The reinforcement element is placed with its hinge adjacent the top end or edge of the curtain, and with side central apertures aligned with the hole in the curtain. The sides are then pivoted towards each other. The cutting element is pushed through the curtain and into the safety cap. The cutting element thus extends beyond an opposed side when secured on the curtain.
These and other features of the present invention can be best understood from the following specification and drawings, of which the following is a brief description.
FIG. 1 is a perspective view of a shower assembly having a curtain in a supported position.
FIG. 1A is a fragmentary elevational view of a curtain with a torn curtain hole.
FIG. 2 is an enlarged fragmentary view of a shower curtain illustrating the manner of support from the rod.
FIG. 3 is a cross-sectional view along line 3--3 as shown in FIG. 2.
FIG. 4 is a plan view of a reinforcement member constructed according to the present invention.
FIG. 5 is a side view of the reinforcement member illustrated in FIG. 4.
A shower assembly 20 may include a shower curtain or curtain member 22, which is typically formed of a flexible plastic sheet material. Rod 24 supports a plurality of rings or hooks 26 which extend through holes 28 in curtain 22. Curtain 22 slides upon rod support 24 with rings 26 moving along the rod. From time to time, the holes 28 in the curtain 22 may tear, such as shown in FIG. 1A, such that a ring 26 will no longer support that particular hole. A novel reinforcement member 30 is attached to the hole 28 according to the method and apparatus of this invention.
As shown in FIG. 2, ring 26 extends through hole 28 in curtain 22. A reinforcement member or replacement eyelet 30 surrounds hole 28, preventing ring 26 from ripping through curtain 22. A cutting element 32 secures reinforcement member 30 to curtain 22.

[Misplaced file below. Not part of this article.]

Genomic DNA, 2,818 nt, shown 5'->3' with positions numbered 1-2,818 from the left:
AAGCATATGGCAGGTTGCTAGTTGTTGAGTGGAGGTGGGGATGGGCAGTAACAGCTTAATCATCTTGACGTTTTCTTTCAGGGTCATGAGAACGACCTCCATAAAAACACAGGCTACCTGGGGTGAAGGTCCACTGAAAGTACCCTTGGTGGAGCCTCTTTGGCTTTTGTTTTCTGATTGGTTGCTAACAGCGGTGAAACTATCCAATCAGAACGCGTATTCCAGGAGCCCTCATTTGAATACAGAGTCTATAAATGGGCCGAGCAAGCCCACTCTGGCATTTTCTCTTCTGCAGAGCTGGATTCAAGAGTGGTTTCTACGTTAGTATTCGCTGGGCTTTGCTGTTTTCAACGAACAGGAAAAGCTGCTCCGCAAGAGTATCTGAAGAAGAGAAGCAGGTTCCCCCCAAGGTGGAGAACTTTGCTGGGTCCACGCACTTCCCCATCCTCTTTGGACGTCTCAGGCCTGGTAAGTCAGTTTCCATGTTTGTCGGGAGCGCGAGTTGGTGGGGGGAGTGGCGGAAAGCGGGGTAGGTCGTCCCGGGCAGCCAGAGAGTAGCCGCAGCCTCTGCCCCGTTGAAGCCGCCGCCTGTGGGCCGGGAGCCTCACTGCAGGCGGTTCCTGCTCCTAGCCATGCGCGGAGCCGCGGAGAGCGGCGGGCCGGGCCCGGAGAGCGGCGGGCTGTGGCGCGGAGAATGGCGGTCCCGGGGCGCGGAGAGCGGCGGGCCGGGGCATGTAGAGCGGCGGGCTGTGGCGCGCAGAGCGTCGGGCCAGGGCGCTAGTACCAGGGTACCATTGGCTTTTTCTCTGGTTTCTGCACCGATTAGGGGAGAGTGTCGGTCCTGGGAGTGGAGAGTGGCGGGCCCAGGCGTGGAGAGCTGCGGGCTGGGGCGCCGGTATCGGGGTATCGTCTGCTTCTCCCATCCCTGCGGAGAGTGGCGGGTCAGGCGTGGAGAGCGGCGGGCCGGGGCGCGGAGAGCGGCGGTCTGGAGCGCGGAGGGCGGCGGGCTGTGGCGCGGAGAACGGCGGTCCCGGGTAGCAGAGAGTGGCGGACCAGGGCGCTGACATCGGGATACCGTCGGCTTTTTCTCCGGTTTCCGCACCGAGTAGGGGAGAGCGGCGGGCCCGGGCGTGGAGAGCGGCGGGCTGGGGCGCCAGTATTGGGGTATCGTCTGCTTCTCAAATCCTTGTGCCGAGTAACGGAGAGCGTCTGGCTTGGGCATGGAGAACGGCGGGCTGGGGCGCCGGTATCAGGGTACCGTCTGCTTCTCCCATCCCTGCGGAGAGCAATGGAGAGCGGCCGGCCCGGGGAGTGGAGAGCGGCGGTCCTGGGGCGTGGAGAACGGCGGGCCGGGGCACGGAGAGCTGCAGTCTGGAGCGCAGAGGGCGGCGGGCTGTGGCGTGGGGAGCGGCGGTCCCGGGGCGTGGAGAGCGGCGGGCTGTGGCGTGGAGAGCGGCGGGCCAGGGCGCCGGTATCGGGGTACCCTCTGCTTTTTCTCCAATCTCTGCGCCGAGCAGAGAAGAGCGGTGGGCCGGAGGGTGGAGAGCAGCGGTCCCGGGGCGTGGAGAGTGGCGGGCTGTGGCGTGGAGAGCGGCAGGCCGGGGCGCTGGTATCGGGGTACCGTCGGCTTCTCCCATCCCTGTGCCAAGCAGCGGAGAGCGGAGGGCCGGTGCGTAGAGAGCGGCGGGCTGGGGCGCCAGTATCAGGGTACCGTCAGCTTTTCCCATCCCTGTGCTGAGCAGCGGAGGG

As shown in FIG. 3, reinforcement member 30 may include a live and flexible hinge 33 which connects two sides 34 and 35. Side 34 has an aperture 36 and side 35 has an aperture 37. Apertures 36 and 37 are preferably aligned with hole 28 in curtain member 22 such that ring or hook 26 may extend through the three aligned apertures. Cutting member or arrow 38 extends through the curtain 22 into safety cap 40. When cutting element or arrow 38 carried by side 35 moves through curtain 22 it creates a hole or aperture 42. In this secured position cutting element 38 extends beyond side 34.
Cutting element 38 has a winged or enlarged head 44 which flexes inwardly when moving through curtain 22, and which is biased outwardly away once it extends through aperture 42. This minimizes the size of hole 42, and also ensures the cutting element 38 will not move back through hole 42.
As shown in FIG. 4, reinforcement member 30 includes hinge a line 33 connecting sides 34 and 35. Cutting element 38 extends through an aperture 45 in an inner face of side 34 which leads into safety cap 40.
As shown in FIG. 5, reinforcement member 30 has safety cap 40 on an outer face of side 34. Cutting element 38 is formed on an opposed face of side 35.
Reinforcement member 30 is preferably placed over a ripped or torn hole 28, although it can also be used to reinforce unripped holes 28. The reinforcement element 30 is of unitary construction and is preferably formed of a suitable resilient plastic material. As an alternative to the cutting structure, the reinforcement element 30 may use other securing means such as tape or other adhesives to secure the reinforcement member to the curtain member.
From reviewing the drawings and specifications it is apparent that the reinforcement member or replacement eyelet may be used not only with a plastic shower curtain but also with cloth, paper, rubber or plastic curtains used for any purpose and having eyelets. As an example the novel replacement eyelets may be used with movie drapes, stage drapes, truck mud flaps or curtains, ocean tarps tarpaulins, soils for boats, canvas tarps used for athletic events to name a few.
A preferred embodiment of this invention has been disclosed, however, a worker of ordinary skill in the art would recognize that certain modifications would come within the scope of this invention. For that reason the following claims should be studied in order to determine the true scope and content of this invention.